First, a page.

Infection with Lawsonia intracellularis (most often seen in weanlings) can cause edema (fluid swelling) beneath the abdomen and in the lower limbs, lethargy, anorexia, diarrhea, fever, colic, and weight loss. It is a "true emerging disease with more cases every year," according to Nicola Pusterla, DVM, Dipl. ACVIM, associate professor of veterinary medicine and epidemiology at the University of California, Davis.

At the 2008 American Association of Equine Practitioners convention, held Dec. 6-10 in San Diego, Calif., Pusterla discussed the effectiveness of three vaccination strategies against L. intracellularis, which causes proliferative enteropathy (a spreading intestinal disease). "Although the clinical entity (L. intracellularis infection), diagnostic evaluation, and treatment of affected foals have been well-established and described, preventive measures have remained largely unaddressed," he noted.

Pusterla et al. investigated the immune response and fecal shedding of L. intracellularis following two doses of a modified-live vaccine (Enterisol Ileitis from Boehringer Ingelheim Vetmedica) given orally or intrarectally three weeks apart. Fifteen healthy, L. intracellularis-negative foals were divided into three groups of five, with one foal in each group remaining unvaccinated as a sentinel.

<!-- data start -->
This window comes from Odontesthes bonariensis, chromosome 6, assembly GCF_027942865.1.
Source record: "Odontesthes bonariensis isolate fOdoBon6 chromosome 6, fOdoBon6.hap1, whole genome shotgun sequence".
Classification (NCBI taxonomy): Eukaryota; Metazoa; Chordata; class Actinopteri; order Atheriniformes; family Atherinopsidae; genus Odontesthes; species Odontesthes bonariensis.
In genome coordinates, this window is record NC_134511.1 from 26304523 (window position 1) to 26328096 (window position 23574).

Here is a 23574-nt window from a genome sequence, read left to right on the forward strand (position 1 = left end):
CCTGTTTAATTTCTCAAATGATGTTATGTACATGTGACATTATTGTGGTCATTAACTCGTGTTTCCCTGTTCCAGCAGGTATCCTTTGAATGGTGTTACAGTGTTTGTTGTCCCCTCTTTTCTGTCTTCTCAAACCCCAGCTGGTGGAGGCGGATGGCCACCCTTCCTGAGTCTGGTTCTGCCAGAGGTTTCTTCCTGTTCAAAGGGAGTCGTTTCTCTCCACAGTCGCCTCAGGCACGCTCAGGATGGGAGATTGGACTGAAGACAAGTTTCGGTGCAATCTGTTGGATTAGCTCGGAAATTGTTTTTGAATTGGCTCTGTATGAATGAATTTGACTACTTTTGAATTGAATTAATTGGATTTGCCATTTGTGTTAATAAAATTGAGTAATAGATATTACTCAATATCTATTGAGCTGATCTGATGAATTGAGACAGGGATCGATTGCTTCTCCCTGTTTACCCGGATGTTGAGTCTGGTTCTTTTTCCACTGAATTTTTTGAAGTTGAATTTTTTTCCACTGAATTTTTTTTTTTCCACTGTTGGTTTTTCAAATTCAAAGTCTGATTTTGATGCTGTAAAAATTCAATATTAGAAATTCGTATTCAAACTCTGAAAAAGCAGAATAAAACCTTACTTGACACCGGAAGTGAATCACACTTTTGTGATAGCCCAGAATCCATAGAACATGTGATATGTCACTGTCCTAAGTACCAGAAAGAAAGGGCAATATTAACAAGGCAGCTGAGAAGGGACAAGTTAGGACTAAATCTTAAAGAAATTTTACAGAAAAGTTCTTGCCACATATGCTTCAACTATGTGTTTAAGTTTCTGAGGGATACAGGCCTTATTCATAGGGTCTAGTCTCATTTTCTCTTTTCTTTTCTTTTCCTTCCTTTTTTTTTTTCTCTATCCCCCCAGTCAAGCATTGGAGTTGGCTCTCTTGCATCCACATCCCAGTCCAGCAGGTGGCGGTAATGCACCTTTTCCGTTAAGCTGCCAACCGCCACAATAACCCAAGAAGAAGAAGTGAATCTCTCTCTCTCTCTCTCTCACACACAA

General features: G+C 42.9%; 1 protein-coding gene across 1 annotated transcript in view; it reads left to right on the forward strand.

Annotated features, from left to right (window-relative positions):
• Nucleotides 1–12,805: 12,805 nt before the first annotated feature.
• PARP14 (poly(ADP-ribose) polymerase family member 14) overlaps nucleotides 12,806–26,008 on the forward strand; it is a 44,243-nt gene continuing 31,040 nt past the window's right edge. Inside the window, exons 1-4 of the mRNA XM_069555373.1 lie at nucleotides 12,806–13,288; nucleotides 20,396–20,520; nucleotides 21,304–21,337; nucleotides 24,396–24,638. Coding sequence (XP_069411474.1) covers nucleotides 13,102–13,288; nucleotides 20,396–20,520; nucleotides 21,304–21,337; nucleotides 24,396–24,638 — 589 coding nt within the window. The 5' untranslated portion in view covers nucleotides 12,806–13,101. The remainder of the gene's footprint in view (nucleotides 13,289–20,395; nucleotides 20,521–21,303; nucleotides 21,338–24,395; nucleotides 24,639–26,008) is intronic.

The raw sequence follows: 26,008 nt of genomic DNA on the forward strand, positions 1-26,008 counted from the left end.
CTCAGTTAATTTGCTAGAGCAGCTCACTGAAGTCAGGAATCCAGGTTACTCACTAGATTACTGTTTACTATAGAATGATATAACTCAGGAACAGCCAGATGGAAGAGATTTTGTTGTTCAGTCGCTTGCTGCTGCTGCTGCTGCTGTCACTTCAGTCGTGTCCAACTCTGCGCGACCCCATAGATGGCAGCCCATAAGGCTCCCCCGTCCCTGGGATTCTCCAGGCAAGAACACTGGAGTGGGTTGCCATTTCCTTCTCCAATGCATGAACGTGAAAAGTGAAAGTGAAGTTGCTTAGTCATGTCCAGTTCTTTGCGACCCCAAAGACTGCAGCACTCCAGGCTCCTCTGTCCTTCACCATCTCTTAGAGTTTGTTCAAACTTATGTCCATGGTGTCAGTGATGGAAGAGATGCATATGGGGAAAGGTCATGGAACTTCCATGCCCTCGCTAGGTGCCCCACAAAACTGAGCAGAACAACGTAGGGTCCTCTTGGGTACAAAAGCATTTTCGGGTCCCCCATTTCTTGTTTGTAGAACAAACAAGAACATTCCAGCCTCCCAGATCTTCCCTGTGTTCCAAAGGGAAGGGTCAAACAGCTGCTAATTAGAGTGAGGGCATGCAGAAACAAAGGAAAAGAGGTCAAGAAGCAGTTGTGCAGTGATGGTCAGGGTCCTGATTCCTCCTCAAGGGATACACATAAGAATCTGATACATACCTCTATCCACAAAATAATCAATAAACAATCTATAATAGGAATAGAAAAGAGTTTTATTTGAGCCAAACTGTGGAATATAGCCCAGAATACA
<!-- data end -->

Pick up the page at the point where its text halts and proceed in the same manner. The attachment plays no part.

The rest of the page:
Group 1: Vaccinated orally without premedication.

Group 2: Vaccinated orally following premedication with a proton-pump inhibitor to reduce stomach acidity (omeprazole, GastroGard).

Group 3: Vaccinated intrarectally.

The researchers reported the following:

  • Intrarectal administration of vaccine induced seroconversion (production of detectable antibodies) in all foals after only one dose, while only two foals in Group 2 and zero Group 1 foals seroconverted after one dose.
  • Both oral vaccine groups had one nonresponder (no detectable seroconversion).
  • Fecal shedding of L. intracellularis occurred mostly in Group 3 foals up to 15 days after the first dose.
  • GastroGard premedication appeared to help the vaccine induce a stronger, earlier antibody response when given orally.
  • No adverse reactions were noted in any foals.
  • No sentinel (unvaccinated) foals seroconverted, indicating no exposure to virulent L. intracellularis.

"We are in the process of refining the vaccination protocol and working with lower doses and different vaccine preparations (two forms are on the market)," said Pusterla. Challenge studies and field efficacy trials to determine protection with the vaccine are in the works.

About the Author

Christy M. West

Christy West has a BS in Equine Science from the University of Kentucky, and an MS in Agricultural Journalism from the University of Wisconsin-Madison.

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